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« Philip Pettit on Group Agency | Main | Philosophy Bites Daily »

December 24, 2010



Hi, PB-

I enjoyed this interview, but would offer one comment- that rigorous thinking is not something to crow about in the humanities. I may be biased as a scientist(!), but my impression is that while some forms of humanities value rigorous thinking, (philosophy, criticism of various flavors, history...), and arts require a sort of implicit or intuitive rigorous thinking, none really go the whole distance the way the sciences do, completing the circle with tests against which one measures the rigor of one's thinking.

Here in the US, one often finds philosophy departments hosting what are to all intents and purposes theologians, and why? Because they can get away with it, in a way that they could never get away with such lack of rigor in scientific departments. While there may be a place for theological topics in teaching the history of philosophy, it is otherwise completely indefensible. Likewise for post-structuralism, post-modernism, and all the other miasmas of the avant-garde humanities. Rhetorically sophisticated? Perhaps. Rigorous? Hardly.

While we all pay homage to rigor and precision of thought, and value it nowhere more than in the fields (of humanities) that touch our lives most deeply- economics, politics, history, philosophy, I have to say that these fields often make poor training grounds for that habit of thought, while the sciences do a better job, perhaps intrinsically by how they go about their business.

Perhaps that is why we are so impressed when a philosopher has something truly new and rigorous to say.. it is an exceedingly rare event! It is also why some of the most fertile directions in contemporary philosophy are in collaboration with scientists, such as in game theory and theory of mind.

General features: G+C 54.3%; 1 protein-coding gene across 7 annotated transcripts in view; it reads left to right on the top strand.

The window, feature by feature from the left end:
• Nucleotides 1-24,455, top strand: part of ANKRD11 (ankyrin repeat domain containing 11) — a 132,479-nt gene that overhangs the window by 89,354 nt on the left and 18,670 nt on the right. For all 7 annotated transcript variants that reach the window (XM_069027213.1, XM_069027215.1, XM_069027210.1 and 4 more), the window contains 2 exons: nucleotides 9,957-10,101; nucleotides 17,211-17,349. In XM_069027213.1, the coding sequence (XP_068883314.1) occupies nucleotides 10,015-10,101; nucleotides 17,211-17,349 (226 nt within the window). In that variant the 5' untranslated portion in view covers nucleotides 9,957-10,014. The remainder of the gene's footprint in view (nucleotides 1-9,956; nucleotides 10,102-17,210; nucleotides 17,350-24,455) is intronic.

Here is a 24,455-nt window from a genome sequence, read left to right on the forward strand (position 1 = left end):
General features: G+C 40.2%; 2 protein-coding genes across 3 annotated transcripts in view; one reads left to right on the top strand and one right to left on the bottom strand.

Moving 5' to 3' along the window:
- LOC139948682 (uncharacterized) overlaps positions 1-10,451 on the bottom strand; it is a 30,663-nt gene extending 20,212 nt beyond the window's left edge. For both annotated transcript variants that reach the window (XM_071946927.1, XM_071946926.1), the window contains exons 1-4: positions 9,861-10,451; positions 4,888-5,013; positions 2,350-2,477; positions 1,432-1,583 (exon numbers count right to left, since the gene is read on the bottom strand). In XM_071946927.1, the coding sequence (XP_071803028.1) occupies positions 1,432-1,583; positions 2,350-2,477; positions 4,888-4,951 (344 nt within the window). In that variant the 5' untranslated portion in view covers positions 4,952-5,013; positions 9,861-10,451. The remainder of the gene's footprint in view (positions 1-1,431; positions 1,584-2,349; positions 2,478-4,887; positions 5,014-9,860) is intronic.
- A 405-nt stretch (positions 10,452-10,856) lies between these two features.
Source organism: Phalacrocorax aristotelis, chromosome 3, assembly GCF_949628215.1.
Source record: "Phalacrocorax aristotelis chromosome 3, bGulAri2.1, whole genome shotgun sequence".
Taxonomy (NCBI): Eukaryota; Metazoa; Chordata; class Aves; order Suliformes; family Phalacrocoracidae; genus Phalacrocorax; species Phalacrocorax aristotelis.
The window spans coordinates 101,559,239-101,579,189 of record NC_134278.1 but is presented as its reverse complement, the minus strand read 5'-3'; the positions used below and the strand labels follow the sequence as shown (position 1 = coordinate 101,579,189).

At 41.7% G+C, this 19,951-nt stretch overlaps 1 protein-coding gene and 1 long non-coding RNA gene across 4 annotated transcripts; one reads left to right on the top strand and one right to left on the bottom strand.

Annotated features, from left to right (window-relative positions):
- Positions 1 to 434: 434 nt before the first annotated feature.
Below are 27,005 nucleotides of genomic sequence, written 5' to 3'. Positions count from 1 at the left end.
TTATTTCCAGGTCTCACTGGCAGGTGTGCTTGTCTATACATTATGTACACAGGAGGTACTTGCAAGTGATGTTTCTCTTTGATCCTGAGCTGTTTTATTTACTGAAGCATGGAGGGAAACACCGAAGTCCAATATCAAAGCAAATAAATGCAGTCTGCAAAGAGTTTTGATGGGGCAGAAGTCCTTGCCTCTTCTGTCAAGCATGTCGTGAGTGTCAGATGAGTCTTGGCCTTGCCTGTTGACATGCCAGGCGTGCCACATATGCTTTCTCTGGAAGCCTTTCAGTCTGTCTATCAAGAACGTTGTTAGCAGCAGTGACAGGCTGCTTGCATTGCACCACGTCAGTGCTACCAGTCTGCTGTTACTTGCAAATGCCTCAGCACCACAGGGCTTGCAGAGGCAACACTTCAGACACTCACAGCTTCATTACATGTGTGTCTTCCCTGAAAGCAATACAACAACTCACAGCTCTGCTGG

With best wishes!

David from Darlington

Surely there are different types of rigour? I am not sure that the kind of rigour measured solely in terms of testable hypotheses and predictive success is the only game in town. It is also not clear to me that science itself can proceed without the kind of rigour that only well-formed but distinctly speculative thought can provide.

Karl Haigler

It seems to me that one can dismiss philosophy's lack of rigor if one discounts the integral role of logic. There is much to be found in philosophy that supports rigorous examination of arguments, including scientific arguments, which after all in their public form rely on rhetoric and not simply citations of evidence. Philosophy can assist in public discussions of issues of interest to the public, such as discrimination, civic responsibility, and stewardship towards the environment and provide analytical tools for common deliberation. Nussbaum's point about the role of the humanities, especially philosophy's contribution, to democracy is valuable in this light.

Montaigne Lover

PB- I was an English major my third and final time going to college, and it was a great decision. Yes, there were idiots in the classes who weren't doing the reading or thinking they were supposed to be doing. Perhaps they bought essays online, or just made some shit up the night before and passed because the professor was drunk when she was grading them and didn't even read it.

But for myself, I got a ton out of it because I went in for the reading and the thinking, not for the degree.